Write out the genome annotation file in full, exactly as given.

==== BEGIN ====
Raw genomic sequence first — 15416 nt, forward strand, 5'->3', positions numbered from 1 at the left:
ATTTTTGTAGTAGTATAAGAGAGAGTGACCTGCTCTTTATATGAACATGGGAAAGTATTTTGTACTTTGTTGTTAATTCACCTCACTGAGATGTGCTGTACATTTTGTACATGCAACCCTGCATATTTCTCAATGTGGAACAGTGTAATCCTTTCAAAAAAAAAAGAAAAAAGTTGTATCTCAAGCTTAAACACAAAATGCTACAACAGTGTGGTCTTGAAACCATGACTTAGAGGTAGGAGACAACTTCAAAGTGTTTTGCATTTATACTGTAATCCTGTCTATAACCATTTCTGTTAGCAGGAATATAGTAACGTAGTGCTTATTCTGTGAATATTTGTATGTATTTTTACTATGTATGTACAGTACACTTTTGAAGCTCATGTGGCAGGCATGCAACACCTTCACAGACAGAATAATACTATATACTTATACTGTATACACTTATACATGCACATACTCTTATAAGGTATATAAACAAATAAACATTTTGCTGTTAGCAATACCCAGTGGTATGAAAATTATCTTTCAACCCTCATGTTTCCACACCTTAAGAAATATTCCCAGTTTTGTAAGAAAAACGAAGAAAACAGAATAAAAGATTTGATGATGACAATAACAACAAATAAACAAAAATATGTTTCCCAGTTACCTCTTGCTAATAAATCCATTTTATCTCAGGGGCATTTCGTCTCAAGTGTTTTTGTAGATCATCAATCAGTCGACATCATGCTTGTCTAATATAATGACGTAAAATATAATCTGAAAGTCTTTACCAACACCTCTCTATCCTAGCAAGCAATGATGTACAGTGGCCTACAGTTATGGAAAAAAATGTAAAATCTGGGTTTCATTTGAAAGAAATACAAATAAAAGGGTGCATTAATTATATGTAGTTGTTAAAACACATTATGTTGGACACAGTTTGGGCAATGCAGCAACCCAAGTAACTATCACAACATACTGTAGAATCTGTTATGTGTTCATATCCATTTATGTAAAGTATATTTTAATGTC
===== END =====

Raw genomic sequence first — 15416 nt, forward strand, 5'->3', positions numbered from 1 at the left:
ATTTTTGTAGTAGTATAAGAGAGAGTGACCTGCTCTTTATATGAACATGGGAAAGTATTTTGTACTTTGTTGTTAATTCACCTCACTGAGATGTGCTGTACATTTTGTACATGCAACCCTGCATATTTCTCAATGTGGAACAGTGTAATCCTTTCAAAAAAAAAAGAAAAAAGTTGTATCTCAAGCTTAAACACAAAATGCTACAACAGTGTGGTCTTGAAACCATGACTTAGAGGTAGGAGACAACTTCAAAGTGTTTTGCATTTATACTGTAATCCTGTCTATAACCATTTCTGTTAGCAGGAATATAGTAACGTAGTGCTTATTCTGTGAATATTTGTATGTATTTTTACTATGTATGTACAGTACACTTTTGAAGCTCATGTGGCAGGCATGCAACACCTTCACAGACAGAATAATACTATATACTTATACTGTATACACTTATACATGCACATACTCTTATAAGGTATATAAACAAATAAACATTTTGCTGTTAGCAATACCCAGTGGTATGAAAATTATCTTTCAACCCTCATGTTTCCACACCTTAAGAAATATTCCCAGTTTTGTAAGAAAAACGAAGAAAACAGAATAAAAGATTTGATGATGACAATAACAACAAATAAACAAAAATATGTTTCCCAGTTACCTCTTGCTAATAAATCCATTTTATCTCAGGGGCATTTCGTCTCAAGTGTTTTTGTAGATCATCAATCAGTCGACATCATGCTTGTCTAATATAATGACGTAAAATATAATCTGAAAGTCTTTACCAACACCTCTCTATCCTAGCAAGCAATGATGTACAGTGGCCTACAGTTATGGAAAAAAATGTAAAATCTGGGTTTCATTTGAAAGAAATACAAATAAAAGGGTGCATTAATTATATGTAGTTGTTAAAACACATTATGTTGGACACAGTTTGGGCAATGCAGCAACCCAAGTAACTATCACAACATACTGTAGAATCTGTTATGTGTTCATATCCATTTATGTAAAGTATATTTTAATGTC